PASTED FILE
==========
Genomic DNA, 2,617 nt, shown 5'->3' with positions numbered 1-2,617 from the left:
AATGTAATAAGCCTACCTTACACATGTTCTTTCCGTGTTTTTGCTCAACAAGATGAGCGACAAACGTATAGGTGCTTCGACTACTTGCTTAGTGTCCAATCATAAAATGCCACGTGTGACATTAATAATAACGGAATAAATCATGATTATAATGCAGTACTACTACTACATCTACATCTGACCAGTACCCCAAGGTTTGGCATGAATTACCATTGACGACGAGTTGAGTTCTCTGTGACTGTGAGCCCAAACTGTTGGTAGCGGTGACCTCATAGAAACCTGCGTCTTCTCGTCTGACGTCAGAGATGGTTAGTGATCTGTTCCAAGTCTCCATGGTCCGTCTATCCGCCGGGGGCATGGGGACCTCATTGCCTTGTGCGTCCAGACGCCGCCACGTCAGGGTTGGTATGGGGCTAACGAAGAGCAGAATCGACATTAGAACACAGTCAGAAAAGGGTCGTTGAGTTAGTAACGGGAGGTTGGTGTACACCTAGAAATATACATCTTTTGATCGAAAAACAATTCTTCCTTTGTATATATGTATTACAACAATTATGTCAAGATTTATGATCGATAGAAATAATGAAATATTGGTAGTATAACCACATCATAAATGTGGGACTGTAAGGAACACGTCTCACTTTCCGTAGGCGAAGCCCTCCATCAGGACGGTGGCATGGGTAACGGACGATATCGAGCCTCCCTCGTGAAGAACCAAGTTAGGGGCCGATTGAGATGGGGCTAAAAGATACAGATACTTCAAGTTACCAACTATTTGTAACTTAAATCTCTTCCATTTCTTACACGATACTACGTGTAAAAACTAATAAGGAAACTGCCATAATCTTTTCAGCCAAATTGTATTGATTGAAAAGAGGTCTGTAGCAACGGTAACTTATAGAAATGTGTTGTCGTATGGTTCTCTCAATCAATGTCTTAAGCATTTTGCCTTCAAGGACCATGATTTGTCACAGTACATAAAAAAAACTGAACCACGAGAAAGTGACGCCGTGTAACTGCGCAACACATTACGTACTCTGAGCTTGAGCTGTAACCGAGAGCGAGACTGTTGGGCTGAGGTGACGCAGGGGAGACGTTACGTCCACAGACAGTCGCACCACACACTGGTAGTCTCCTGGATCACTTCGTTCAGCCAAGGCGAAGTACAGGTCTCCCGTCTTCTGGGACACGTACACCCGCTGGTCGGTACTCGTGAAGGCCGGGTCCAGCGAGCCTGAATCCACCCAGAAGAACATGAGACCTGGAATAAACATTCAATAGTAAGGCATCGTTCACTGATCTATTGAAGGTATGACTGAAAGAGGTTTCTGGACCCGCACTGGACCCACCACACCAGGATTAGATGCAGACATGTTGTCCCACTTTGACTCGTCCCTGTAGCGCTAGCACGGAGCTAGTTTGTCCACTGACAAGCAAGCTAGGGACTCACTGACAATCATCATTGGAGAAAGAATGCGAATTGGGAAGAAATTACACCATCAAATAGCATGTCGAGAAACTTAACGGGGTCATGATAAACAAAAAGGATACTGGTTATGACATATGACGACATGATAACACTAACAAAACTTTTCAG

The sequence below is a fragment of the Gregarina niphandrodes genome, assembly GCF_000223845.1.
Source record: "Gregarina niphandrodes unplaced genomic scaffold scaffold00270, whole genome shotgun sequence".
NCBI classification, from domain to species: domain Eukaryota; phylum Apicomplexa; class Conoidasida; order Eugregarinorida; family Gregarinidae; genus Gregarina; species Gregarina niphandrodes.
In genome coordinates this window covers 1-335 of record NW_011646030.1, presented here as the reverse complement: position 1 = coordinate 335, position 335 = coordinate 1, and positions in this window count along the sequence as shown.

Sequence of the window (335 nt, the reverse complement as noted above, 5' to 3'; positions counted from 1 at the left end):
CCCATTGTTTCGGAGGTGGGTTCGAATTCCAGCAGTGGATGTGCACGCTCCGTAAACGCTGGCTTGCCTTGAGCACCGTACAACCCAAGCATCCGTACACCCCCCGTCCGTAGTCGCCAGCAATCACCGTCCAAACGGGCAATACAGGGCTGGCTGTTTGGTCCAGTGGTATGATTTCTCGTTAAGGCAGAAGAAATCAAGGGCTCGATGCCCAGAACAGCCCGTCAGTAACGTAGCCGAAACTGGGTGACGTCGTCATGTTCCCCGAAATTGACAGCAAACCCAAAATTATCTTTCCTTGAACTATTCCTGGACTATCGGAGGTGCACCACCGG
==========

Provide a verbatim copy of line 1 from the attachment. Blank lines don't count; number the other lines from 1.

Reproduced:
Genomic DNA, 2,617 nt, shown 5'->3' with positions numbered 1-2,617 from the left: